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I’ve come to the conclusion that I like having mindless tasks to do, things that most people would never have the patience for. I suspect it’s a Virgo thing.
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Oh yeah, that probably explains a lot about the last few months. I forgot until just last week that I have summer SAD (Seasonal Affective Disorder). Somehow I manage to forget that every freaking year.

  1. Let me thread you a story… (1-17)
  2. Portalville has been on summer vacation. Yep, that’s right, the whole danged town. We needed a break from our day-to-day reality.
  3. So we hired us a whole mess of buses and drove them through the portal after which Portalville is named.
  4. We came out in another plain of existence, somewhere folks could all agree about things and where no one felt better than anyone else.
  5. Clearly, not any place on this earth.
  6. Now, Portalville is a pretty friendly place under normal circumstances and we mostly get along with each other right nice.
  7. But sometimes it all gets a bit much, especially when outside agitators come to town and demand we take sides in their outside arguments.
  8. It gets wearying, and if you add into that the tendency of most folks in town towards summer seasonal affective disorder…
  9. Well, like I said, time for a break. So, Mayor Begay ordered up those buses. We had the dire wolves manning the barricades on Route 40,
  10. let the Rock tribe seal up the passes through the Imogen Mountains, and told Dennis the Toll Troll to shut down the Wynotte Bridge—
  11. although the mayor told him he still wasn’t allowed to eat anyone who tried to cross. We sure hope he kept his word there.
  12. With the town sealed off from the world and our minds at ease about invasion, we took to the portal and had us a fine time.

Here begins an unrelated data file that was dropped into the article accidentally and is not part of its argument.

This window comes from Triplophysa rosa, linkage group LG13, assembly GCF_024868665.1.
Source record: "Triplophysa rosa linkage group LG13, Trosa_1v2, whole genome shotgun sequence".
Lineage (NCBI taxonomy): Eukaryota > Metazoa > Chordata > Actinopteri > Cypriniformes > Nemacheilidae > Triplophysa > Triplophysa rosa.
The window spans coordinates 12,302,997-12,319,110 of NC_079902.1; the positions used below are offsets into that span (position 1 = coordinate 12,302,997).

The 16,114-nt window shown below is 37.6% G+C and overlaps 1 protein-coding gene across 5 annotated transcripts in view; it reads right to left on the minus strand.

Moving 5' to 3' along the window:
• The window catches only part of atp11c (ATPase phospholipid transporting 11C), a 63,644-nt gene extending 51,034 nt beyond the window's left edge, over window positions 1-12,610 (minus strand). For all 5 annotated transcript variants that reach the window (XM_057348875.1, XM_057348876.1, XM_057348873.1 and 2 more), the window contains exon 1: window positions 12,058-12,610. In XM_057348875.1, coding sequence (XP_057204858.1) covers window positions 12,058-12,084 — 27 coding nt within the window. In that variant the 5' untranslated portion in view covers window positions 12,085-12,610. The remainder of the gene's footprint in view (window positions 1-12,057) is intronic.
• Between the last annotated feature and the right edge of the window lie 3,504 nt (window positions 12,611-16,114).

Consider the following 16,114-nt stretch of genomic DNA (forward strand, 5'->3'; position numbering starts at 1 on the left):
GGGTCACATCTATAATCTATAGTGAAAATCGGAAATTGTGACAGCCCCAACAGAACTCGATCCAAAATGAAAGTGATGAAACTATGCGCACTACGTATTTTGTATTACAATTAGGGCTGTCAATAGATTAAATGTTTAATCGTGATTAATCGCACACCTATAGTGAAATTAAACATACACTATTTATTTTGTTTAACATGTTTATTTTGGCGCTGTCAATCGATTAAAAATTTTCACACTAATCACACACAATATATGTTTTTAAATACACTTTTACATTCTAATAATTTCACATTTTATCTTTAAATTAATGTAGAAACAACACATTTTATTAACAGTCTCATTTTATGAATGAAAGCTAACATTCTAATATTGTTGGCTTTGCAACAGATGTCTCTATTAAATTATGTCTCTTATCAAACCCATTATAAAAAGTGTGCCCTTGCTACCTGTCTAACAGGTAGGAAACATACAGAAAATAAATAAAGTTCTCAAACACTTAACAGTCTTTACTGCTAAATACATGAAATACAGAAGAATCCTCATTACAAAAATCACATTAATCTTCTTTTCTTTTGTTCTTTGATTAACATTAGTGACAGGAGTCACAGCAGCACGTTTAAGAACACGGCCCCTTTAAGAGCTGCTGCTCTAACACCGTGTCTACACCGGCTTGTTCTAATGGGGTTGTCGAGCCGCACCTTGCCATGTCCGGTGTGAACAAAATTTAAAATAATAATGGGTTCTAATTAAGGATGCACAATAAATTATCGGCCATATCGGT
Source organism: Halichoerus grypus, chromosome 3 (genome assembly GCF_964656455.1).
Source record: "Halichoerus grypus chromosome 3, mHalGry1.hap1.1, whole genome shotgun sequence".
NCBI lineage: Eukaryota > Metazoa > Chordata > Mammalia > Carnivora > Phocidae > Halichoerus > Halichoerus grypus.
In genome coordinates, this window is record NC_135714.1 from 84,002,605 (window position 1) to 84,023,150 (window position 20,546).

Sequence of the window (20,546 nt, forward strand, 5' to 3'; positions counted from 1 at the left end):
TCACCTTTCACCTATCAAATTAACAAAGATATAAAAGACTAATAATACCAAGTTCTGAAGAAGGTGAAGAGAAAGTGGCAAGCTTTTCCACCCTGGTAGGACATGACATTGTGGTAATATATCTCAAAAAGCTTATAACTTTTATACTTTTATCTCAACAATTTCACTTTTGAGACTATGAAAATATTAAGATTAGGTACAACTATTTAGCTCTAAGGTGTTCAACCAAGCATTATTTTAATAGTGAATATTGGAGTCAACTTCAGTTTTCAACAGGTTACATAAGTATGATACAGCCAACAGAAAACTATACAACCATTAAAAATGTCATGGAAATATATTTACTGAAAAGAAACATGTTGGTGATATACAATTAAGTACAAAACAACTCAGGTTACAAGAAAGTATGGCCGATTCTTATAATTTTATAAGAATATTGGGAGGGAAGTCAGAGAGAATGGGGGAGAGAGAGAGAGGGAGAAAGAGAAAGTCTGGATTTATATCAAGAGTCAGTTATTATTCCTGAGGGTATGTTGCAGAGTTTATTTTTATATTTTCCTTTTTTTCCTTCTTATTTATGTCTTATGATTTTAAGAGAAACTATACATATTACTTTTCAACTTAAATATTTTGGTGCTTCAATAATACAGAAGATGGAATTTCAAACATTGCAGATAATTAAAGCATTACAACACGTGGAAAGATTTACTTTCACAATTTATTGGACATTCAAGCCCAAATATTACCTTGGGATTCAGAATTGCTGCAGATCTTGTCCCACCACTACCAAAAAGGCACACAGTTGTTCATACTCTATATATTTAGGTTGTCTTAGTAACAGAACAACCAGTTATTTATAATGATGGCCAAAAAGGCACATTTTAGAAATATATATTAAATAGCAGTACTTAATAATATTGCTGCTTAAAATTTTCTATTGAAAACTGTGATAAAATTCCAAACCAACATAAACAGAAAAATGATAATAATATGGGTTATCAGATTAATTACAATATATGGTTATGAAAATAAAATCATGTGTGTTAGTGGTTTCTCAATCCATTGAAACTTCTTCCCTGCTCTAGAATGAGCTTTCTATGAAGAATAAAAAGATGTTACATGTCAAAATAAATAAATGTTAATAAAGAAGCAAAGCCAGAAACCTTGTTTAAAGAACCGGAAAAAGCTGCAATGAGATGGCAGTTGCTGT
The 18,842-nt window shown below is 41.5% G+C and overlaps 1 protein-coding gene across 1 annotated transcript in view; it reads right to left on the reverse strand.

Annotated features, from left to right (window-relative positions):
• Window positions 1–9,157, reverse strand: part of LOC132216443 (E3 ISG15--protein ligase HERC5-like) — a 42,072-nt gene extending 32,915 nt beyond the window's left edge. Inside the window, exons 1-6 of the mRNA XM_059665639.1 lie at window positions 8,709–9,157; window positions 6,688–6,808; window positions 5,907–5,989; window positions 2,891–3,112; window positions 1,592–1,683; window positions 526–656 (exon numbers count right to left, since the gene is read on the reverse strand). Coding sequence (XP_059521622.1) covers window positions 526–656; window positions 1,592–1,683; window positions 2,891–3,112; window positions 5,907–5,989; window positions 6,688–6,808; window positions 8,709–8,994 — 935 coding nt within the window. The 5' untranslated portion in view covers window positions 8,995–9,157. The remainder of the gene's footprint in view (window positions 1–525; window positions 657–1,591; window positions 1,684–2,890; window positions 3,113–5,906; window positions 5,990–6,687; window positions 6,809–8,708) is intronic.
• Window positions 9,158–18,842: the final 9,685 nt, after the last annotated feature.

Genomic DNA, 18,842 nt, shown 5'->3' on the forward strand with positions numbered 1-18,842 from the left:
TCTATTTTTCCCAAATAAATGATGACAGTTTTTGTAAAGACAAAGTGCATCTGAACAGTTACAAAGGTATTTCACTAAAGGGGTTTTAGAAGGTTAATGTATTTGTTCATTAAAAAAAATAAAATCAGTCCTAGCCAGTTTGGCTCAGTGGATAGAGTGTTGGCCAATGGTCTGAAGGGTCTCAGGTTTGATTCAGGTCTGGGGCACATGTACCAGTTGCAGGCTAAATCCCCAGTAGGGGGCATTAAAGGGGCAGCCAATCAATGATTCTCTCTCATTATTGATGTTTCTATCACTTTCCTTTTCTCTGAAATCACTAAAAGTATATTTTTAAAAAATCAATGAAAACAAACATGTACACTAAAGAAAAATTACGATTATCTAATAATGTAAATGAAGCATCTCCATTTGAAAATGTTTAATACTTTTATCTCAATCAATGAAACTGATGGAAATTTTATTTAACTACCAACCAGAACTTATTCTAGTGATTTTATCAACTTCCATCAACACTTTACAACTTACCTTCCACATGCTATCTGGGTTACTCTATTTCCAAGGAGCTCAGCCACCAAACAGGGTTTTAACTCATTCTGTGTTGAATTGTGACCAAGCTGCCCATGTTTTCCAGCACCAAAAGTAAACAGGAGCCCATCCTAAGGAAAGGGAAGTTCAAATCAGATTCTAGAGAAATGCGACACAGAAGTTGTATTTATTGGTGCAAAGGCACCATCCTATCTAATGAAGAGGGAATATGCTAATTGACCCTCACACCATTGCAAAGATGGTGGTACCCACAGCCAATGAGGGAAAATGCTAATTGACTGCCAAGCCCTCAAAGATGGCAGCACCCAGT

13. ‘Course, vacation always has to end sometime. The kids had to get back to school, the maintenance crews had to get back to work.
  14. And running away from problems never does any good in the long run. Not while you’re a living, breathing human being.
  15. Ain’t none of us dead yet, and while you’re drawing air into your lungs you need to be part of the world. Or you ain’t really living.
  16. So yep, we’re back. We’re still breathing. For now, anyway. All I can truly say for sure is that we’re back for today.
  17. But then, today is all you ever have, ain’t it?

This tale can also be found on Twitter @downportalville.

I ran across this passage in Women Who Run With the Wolves the other day:

The most important thing is to hold on, hold out, for your creative life, for your solitude, for your time to be and do, for your very life; hold on, for the promise from the wild nature is this: after winter, spring always comes.

For me, it’s autumn.

I shake my feathers and the dust of the summer doldrums shifts away from them. Soon I’ll step into the cool, crisp waters of Fall and it will be washed away completely. I’ll slap my wings into the bath of autumn winds, dip my head, ruffle my feathers, and be off, on the wing again.

Summer has always been a trial for me. You know that Seasonal Affective Disorder thing? I always knew there was a summertime version of it, long before science tumbled to the fact. Every year, starting about late spring, I’d feel myself sinking. By full summer, I’d be slogging along through hot molasses. Then the seasons turned again and I’d be filled with incredible new energy that lasted through the winter and into early spring. I have always started new novels in the fall. That’s when they burgeoned inside me most naturally.

This year we had a mild summer, but the doldrums came anyway. It’s been a difficult year in other ways and I’ve been so exhausted I have hardly had time for that creative life. I thought many times of quitting altogether—but hey, anyone who’s known me long knows I’ve been down that path before. I spent most of the year doing revisions rather than creating new works. That weighed me down, too. But the spark always refuses to die, no matter how convinced I am that this time it will finally be extinguished. No matter how desperate I feel, how pushed into the earth I feel, that little light remains—and probably will until my bones are pushed into the earth.

I don’t yet know for sure that things will be okay, but I trust that little light. And I’m rising again. The wind may be crisp and cold, but once more it promises sure flight.